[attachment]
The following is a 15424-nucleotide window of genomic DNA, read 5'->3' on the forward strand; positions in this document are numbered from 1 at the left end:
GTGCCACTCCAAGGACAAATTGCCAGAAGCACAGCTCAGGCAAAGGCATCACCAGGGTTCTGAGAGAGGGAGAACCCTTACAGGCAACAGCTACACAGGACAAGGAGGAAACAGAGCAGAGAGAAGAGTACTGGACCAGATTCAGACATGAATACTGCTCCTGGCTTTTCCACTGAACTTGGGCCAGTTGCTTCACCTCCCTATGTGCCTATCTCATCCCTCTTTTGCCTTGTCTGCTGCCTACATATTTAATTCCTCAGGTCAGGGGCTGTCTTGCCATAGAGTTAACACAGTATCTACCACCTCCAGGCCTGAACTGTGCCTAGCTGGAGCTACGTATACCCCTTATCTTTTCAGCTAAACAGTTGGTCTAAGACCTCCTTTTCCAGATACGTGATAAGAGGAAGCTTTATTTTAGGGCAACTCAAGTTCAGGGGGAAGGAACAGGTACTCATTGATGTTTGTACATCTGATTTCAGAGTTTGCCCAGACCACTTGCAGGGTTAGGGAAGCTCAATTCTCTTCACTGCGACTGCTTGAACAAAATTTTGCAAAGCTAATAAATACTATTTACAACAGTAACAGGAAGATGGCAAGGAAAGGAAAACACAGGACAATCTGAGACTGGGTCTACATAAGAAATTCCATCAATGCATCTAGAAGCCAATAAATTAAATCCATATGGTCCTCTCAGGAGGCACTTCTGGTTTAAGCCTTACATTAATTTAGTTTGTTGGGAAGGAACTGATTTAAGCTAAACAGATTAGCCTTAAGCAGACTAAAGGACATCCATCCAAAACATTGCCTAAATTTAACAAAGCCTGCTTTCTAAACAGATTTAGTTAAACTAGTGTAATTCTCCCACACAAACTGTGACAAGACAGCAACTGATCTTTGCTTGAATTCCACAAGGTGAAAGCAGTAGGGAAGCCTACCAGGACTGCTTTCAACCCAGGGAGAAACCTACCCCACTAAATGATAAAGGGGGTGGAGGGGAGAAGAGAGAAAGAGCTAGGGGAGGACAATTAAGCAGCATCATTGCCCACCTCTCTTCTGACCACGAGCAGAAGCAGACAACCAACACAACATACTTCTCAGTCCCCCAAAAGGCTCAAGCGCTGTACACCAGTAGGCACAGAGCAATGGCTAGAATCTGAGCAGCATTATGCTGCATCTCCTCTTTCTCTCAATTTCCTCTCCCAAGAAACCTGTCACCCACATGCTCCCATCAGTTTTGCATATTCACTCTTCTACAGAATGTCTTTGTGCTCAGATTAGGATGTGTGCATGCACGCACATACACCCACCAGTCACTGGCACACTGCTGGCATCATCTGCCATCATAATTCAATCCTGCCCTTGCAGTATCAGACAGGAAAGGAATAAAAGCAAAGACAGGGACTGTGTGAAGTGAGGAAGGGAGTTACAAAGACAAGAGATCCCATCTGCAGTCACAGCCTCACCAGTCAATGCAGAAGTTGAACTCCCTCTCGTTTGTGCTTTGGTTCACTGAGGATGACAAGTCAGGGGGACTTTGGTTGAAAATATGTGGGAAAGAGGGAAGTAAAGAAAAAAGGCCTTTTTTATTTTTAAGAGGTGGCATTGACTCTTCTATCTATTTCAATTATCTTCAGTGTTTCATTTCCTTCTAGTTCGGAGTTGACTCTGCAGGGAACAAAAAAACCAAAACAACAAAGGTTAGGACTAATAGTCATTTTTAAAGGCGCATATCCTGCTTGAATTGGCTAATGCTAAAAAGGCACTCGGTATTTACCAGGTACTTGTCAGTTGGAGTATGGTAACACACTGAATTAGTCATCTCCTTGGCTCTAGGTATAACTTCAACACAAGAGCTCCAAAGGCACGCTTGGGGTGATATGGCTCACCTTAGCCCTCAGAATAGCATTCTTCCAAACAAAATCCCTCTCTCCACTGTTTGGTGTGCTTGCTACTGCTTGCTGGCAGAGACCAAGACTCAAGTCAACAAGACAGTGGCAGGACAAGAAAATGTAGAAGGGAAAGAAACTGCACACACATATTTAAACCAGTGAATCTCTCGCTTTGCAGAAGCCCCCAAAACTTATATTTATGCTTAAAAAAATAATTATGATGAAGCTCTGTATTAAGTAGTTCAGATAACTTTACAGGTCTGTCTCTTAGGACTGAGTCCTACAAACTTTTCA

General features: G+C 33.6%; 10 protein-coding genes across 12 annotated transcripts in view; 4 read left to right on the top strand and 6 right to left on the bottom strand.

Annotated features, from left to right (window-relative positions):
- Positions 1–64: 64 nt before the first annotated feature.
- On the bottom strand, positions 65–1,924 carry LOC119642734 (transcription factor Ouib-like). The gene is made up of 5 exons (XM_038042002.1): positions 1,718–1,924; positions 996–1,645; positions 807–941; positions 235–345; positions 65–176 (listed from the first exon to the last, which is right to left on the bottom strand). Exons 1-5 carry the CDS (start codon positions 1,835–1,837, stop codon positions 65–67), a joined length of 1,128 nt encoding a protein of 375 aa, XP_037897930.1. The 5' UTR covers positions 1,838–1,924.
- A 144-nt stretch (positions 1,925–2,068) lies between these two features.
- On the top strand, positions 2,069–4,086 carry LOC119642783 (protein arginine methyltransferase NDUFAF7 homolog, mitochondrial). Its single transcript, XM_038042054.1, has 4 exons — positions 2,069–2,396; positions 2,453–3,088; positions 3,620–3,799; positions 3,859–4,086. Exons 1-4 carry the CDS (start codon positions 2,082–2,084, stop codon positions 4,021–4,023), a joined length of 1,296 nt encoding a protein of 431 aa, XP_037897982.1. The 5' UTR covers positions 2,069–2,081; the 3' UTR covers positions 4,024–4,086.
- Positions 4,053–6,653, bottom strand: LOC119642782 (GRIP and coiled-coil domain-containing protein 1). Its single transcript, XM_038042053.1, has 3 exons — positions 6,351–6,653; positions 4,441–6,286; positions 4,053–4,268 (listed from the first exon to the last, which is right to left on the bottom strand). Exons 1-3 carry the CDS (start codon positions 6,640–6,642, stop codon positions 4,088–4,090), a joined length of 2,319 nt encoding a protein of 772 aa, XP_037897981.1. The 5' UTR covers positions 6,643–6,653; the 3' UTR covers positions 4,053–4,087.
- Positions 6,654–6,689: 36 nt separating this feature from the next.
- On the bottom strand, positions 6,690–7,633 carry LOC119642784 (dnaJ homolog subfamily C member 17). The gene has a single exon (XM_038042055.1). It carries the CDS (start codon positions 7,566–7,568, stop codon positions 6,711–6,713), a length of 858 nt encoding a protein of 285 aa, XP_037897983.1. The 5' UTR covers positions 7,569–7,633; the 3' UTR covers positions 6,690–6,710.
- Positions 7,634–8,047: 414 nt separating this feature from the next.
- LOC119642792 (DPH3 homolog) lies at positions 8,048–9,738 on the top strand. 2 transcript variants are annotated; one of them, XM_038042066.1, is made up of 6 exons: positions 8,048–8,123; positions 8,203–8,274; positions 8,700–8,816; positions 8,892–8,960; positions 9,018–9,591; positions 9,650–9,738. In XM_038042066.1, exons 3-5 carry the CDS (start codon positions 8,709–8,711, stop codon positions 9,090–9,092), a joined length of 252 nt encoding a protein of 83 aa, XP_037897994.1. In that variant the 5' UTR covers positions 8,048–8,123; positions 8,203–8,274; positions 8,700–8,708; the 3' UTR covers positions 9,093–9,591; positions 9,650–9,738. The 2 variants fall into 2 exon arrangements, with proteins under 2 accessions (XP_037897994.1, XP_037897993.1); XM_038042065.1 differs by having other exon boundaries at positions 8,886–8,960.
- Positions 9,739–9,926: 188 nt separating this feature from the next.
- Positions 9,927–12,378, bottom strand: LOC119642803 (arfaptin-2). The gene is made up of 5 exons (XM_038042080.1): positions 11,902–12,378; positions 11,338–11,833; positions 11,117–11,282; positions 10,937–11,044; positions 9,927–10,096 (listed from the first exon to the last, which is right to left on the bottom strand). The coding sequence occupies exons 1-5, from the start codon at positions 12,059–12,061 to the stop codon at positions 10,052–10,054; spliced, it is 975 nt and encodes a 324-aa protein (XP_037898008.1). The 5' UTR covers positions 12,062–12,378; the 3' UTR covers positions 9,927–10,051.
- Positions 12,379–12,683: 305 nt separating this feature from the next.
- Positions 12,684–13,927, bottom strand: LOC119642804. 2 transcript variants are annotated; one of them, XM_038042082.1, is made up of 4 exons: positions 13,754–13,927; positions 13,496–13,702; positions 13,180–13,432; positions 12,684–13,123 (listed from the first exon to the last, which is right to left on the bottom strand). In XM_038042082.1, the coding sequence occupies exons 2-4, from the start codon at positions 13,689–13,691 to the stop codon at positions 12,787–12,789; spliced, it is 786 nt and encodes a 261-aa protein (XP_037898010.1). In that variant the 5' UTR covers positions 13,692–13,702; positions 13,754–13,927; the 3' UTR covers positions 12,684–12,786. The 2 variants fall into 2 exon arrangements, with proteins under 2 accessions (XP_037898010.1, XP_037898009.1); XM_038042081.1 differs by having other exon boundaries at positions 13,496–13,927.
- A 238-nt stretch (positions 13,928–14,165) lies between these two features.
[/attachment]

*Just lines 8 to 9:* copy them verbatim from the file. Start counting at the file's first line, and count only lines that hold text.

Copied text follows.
- On the top strand, positions 2,069–4,086 carry LOC119642783 (protein arginine methyltransferase NDUFAF7 homolog, mitochondrial). Its single transcript, XM_038042054.1, has 4 exons — positions 2,069–2,396; positions 2,453–3,088; positions 3,620–3,799; positions 3,859–4,086. Exons 1-4 carry the CDS (start codon positions 2,082–2,084, stop codon positions 4,021–4,023), a joined length of 1,296 nt encoding a protein of 431 aa, XP_037897982.1. The 5' UTR covers positions 2,069–2,081; the 3' UTR covers positions 4,024–4,086.
- Positions 4,053–6,653, bottom strand: LOC119642782 (GRIP and coiled-coil domain-containing protein 1). Its single transcript, XM_038042053.1, has 3 exons — positions 6,351–6,653; positions 4,441–6,286; positions 4,053–4,268 (listed from the first exon to the last, which is right to left on the bottom strand). Exons 1-3 carry the CDS (start codon positions 6,640–6,642, stop codon positions 4,088–4,090), a joined length of 2,319 nt encoding a protein of 772 aa, XP_037897981.1. The 5' UTR covers positions 6,643–6,653; the 3' UTR covers positions 4,053–4,087.